Shield of virtue

A Spiritual Journey Thursday offering

with thanks to my Spiritual Journey writing friends and to Karen Eastlund for hosting on this first Thursday in September. Our theme is “virtue.” I began writing on this topic last month: What is virtue?

Allow me to start my circuitous spiritual journey route today with a question, Dear Readers: Do any of you remember a vintage device called Viewmaster? From back in the olden days before cable, videos, DVDs, movie channels, and Virtual Reality headsets?

My grandmother bought one for me in the early ’70s. It looked exactly like this:

My Batman & Robin Viewmaster 3D Viewer and Reels. 1966. Jimmy Big Potatoes. CC BY-NC-SA 2.0

You’d remove the reels, ever so carefully holding them by the rim, not getting your fingerprints on the little squares of film. Notches on the rim indicated proper insertion; these would be centered at the top. Then you’d hold the Viewmaster up to your eyes, aim for a light source—lamp, overhead fixture, or window—and voilà! The magical 3D scene would draw you in. When you were ready for the next scene, you’d push down the little lever on the right.

I didn’t have Batman reels as pictured in the photo above. I had Lassie, Casper the Friendly Ghost, Bambi, some others I can’t recall at the moment, and the first set Grandma ever purchased for me: Sleeping Beauty.

I recall my childhood horror of Disney’s Maleficent and her curse on Princess Aurora, who was subsequently disguised as Briar Rose, relegated to living in the woods. My child’s blood ran cold at the spindle scene in which the young girl pricked her finger (creepy multiple hands appeared there), which ushered in her enchanted sleep instead of death…

Enter Prince Philip, her rescuer.

The good fairies Flora, Fauna, and Merryweather, always working on Aurora’s behalf, gave two objects to the Prince: The Sword of Truth and the Shield of Virtue.

That Shield of Virtue has lain dormant in my memory for decades.

Today I retrieve it, blow off the layers of dust, and consider its gleaming significance.

The Shield of Virtue (vignette). C-Lemon. CC BY-NC-ND.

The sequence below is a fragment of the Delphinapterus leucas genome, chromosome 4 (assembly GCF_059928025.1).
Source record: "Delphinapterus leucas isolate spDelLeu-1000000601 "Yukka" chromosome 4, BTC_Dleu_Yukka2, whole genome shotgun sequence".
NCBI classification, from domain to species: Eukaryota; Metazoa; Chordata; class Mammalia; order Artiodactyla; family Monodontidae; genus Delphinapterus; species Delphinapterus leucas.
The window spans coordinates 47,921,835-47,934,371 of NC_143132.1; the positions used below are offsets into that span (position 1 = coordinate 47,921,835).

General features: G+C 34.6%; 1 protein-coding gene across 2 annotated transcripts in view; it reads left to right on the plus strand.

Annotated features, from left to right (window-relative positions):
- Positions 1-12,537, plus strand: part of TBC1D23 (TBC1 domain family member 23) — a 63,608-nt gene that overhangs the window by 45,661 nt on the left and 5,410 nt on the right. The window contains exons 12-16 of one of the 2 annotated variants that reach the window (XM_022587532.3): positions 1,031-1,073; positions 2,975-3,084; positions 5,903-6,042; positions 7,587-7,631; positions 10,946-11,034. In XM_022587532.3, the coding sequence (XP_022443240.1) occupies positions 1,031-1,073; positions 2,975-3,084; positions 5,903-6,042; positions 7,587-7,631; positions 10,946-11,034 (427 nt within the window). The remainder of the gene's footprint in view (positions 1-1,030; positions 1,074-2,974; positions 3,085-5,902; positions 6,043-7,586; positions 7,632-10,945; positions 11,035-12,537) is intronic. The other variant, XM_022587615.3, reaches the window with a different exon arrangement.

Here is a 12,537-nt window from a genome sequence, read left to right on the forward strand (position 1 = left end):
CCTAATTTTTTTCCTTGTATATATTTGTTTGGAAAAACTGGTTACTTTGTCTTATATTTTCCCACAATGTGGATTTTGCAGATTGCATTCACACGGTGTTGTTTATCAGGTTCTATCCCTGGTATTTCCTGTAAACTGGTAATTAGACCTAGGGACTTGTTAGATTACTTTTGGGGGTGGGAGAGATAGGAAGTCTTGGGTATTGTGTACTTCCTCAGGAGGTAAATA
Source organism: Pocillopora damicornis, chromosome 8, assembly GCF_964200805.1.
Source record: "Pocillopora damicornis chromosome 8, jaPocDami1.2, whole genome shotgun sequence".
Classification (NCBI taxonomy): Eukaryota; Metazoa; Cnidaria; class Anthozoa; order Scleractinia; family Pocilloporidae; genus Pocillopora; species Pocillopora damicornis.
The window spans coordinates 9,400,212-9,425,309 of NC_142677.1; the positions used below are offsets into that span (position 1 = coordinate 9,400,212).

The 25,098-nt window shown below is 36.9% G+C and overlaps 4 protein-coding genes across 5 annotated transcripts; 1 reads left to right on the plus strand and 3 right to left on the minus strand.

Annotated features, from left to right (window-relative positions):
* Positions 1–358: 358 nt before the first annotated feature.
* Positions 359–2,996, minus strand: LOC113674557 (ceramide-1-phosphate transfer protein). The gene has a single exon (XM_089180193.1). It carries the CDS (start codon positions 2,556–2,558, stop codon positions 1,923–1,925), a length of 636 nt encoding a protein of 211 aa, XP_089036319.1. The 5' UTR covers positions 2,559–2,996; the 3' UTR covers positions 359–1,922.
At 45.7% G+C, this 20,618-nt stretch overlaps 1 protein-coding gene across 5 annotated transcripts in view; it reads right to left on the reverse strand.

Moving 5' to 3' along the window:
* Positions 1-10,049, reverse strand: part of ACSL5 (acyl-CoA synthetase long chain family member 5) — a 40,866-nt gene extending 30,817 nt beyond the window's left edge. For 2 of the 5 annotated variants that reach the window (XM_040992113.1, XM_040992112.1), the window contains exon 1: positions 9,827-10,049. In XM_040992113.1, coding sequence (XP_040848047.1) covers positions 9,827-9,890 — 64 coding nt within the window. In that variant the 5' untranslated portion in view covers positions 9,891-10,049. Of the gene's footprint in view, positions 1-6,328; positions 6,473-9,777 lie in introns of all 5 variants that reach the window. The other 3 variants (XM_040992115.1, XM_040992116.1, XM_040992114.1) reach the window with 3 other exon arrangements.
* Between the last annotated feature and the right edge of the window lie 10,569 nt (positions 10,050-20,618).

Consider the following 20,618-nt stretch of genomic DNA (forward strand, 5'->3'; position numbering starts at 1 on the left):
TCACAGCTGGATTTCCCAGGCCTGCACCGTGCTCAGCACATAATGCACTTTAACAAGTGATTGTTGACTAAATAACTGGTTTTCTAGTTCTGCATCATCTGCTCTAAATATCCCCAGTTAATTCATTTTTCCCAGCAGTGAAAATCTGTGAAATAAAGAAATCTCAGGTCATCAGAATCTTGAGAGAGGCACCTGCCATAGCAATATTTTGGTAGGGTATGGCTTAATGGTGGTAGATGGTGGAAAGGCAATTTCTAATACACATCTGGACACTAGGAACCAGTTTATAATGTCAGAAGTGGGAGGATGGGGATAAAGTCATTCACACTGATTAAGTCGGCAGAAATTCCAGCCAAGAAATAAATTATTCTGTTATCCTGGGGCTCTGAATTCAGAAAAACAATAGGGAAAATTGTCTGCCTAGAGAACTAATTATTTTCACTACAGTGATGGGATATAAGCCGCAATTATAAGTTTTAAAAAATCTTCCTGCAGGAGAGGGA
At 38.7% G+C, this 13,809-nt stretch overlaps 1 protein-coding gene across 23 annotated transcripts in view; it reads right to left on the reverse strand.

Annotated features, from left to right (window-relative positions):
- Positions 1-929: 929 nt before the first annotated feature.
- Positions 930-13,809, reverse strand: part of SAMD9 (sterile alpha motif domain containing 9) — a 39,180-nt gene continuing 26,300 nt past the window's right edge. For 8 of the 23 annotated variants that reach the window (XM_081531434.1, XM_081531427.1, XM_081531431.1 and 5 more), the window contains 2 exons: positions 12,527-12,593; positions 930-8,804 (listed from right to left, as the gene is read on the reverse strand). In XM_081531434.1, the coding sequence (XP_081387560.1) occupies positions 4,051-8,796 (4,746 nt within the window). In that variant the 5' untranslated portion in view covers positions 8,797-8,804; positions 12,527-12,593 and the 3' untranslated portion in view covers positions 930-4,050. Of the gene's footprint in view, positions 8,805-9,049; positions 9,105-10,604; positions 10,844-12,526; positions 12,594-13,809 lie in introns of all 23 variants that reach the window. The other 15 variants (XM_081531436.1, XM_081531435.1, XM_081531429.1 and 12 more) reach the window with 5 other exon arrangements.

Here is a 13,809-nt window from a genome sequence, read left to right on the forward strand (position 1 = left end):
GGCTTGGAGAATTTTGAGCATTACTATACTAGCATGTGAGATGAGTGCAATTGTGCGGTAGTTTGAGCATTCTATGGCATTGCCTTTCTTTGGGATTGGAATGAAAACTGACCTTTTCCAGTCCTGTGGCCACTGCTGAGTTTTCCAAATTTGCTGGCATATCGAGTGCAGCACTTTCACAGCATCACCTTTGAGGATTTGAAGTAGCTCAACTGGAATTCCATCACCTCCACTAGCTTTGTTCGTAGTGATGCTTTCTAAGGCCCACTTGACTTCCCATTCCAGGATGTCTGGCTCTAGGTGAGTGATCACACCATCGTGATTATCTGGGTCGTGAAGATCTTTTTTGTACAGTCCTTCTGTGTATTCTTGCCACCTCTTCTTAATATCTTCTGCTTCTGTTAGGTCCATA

The shield, emblazoned with a cross, protected Philip from Maleficent’s fiery breath when she transformed into a dragon; in the movie, she cries: “Now you shall deal with me, O Prince, and all the powers of hell!” (yes, this is an animated Disney movie made for children. Fairy tales, as you know, can be quite Grimm).

As I contemplated writing on the topic of virtue again, this shield kept rising to the viscous surface of my thoughts. It is more than a magical token.

There’s a real Shield of Virtue. A gold one, awarded to the first Roman emperor, Caesar Augustus (Octavian), so inscribed: The senate and the Roman people give to Augustus, son of the divine Caesar, in his 8th consulate, the shield for virtue, clemency, justice, and piety towards the gods and his native land.

Marble copy of the Shield of Virtue (Clipeus Virtutis) of Augustus. Carol Raddato. CC BY-SA

The Shield of Virtue is a thing that was given. It denotes battle. Above all, valor. It is a defense. By very nature of its name, the Shield of Virtue represents high standards, mercy, fairness, loyalty, acting on behalf of others.

I return now to the spiritual journey. A path of treacherous turns, often littered with brokenness. Dark forests of encroaching thorns and dragonfire as ever the fictitious Prince Philip faced. Ongoing warfare, threat of destruction…

Armor is desperately needed. As Paul wrote to the Ephesian believers: